2008 - Volume #32, Issue #2, Page #09[ Sample Stories From This Issue | List of All Stories In This Issue | Print this story | Read this issue]
Michigan Couple Sells Zinnia Seed Online
Layoffs in railroad, steel and automotive jobs convinced the couple they needed to adapt and create their own business. When Sharon read an article about a nearby zinnia grower who planned to move, Sharon contacted her and arranged to work with her every Friday one growing season. The Ballers later bought the customer list and a couple of pieces of basic equipment.
Gipper applies Roundup weed killer to kill the grass in 100-ft. long, 4-ft. wide strips where he grows zinnias. Seeds are planted Memorial Day and the couple keeps the plants weed-free through July 4 to produce quality flowers. They also weed out spindly and poor plants in order to propagate only the best seed.
When the petals turn pale and dry at the edges, Sharon harvests the flower heads by hand. The heads are dried on screens in the loft of their pole barn, then tumbled and broken apart in an old clothes dryer without heat. Finally, they're run through a seed cleaner which separates seeds from cones and chaff. The seed is labeled by variety and harvest date and stored in tins until Sharon has time to fill packages that she custom designed. A wine chest with rows of deep shelves provides the perfect place to store the packaged seeds.
The price of $1.50 for 100 Supreme Variety seeds remains the same as when the Ballers bought the business. Other varieties - Benary Giant, Mini Zinnias, Fairy's Whirligig, African Woody and Green Envy - start at $2.50/pack. Sharon includes seed in every package from blooms picked late in the season to ensure cold hardiness. Customers from all over the world - including China - order zinnias and a wide variety of other seeds from the Ballers.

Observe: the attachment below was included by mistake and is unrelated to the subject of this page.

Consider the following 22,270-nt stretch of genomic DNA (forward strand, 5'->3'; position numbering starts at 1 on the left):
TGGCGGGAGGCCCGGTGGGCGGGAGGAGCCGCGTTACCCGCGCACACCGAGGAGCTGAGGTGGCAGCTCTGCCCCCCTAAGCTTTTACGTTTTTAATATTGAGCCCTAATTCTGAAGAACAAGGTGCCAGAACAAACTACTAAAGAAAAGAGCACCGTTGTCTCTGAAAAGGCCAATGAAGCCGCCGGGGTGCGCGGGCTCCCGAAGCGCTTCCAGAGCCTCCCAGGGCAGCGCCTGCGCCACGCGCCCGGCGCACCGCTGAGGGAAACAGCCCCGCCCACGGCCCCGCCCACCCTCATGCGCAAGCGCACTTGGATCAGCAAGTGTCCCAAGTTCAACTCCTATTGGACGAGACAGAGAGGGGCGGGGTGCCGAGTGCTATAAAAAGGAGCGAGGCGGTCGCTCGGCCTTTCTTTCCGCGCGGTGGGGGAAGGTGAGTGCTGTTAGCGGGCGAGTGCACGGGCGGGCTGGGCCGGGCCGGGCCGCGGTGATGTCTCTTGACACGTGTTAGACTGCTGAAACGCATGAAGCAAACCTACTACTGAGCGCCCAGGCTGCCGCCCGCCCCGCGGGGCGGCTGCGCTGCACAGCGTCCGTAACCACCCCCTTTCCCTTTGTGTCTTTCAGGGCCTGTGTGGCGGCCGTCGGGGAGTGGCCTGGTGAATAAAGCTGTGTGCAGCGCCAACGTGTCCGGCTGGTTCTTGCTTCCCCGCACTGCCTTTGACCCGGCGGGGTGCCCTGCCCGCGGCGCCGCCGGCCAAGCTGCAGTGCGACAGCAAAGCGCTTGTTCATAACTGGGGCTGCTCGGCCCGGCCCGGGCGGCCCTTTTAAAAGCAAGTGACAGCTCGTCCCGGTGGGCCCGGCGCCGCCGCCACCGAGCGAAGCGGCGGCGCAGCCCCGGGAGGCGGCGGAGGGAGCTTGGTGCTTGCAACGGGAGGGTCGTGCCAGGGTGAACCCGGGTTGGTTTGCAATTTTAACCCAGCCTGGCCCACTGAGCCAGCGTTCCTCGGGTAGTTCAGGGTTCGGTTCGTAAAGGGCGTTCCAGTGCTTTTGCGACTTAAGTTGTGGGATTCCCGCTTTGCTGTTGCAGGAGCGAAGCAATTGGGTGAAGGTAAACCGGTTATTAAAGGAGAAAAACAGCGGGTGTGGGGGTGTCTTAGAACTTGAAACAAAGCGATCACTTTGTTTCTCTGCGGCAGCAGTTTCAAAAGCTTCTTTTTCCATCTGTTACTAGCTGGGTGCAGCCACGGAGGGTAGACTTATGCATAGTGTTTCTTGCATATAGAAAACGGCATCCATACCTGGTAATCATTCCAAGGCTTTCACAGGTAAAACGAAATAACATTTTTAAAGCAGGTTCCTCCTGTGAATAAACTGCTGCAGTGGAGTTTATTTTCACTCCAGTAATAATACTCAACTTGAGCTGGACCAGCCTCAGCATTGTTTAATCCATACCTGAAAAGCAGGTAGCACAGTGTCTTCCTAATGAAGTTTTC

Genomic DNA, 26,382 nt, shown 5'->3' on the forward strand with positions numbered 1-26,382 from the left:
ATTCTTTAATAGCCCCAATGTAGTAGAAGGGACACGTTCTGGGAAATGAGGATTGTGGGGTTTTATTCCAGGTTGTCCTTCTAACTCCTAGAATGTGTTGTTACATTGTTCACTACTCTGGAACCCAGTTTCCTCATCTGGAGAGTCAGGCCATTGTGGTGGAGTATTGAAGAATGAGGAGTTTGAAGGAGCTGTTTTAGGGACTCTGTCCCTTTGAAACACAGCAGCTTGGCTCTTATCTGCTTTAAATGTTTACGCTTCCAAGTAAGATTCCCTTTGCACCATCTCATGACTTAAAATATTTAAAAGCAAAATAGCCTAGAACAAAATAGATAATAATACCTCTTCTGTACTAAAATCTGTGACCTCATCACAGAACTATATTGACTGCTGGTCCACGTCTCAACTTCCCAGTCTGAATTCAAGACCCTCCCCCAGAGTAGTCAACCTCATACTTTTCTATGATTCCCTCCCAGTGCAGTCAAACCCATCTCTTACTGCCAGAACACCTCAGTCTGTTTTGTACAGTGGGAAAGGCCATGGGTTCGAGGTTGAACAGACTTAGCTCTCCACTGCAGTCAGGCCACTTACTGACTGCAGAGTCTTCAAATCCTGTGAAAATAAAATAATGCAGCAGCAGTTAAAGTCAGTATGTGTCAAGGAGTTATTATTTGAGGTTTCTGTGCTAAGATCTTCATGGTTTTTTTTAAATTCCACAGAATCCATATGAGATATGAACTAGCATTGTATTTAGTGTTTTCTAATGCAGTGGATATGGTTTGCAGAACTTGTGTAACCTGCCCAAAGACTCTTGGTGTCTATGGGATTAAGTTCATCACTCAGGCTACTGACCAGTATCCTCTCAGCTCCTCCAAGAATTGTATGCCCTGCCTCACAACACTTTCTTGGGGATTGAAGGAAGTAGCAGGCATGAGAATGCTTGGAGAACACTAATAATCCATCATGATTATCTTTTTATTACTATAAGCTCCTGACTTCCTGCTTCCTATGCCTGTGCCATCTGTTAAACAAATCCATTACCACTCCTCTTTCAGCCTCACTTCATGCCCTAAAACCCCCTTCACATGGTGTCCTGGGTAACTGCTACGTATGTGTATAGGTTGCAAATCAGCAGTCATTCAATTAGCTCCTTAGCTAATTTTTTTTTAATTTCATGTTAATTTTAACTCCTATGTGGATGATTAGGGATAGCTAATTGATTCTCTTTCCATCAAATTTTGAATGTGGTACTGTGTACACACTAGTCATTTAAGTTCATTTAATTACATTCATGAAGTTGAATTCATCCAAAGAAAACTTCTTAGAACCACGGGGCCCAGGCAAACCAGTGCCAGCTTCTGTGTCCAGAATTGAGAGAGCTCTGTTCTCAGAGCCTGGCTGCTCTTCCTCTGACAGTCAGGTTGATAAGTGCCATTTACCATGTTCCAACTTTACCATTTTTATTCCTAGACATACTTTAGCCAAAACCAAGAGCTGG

Sharon, who works as a small business specialist in accounting and computer applications, created a multi-paged website with information on growing flowers and saving seed, advice and quotations on how to live life to the fullest, a diary of life on Redbud Farms, and a downloadable seed catalog.
With the success of her online business, Sharon recently created an Internet small business mall (www.lobatek.com) for other home-based entrepreneurs. She creates a free webpage and charges $1/month for "web booth space." Sharon earns a commission from PayPal for sales made by those businesses. She also charges an extra fee for regularly updating search engines to bring more Internet traffic to the page, and for a monthly newsletter that shares e-commerce advice.
With hard work, the Ballers have set up successful sideline businesses that will help them in their retirement, Sharon says. Plus, there's a bonus. Working with flowers relaxes her. "They provide peace of mind to me."
Contact: FARM SHOW Followup, Gipper and Sharon Baller, Redbud Farms, 3820 Stillson Rd., Stockbridge, Mich. 49285 (ph 517 851-8194; email@example.com; www.redbudfarms.com; www.lobatek.com).
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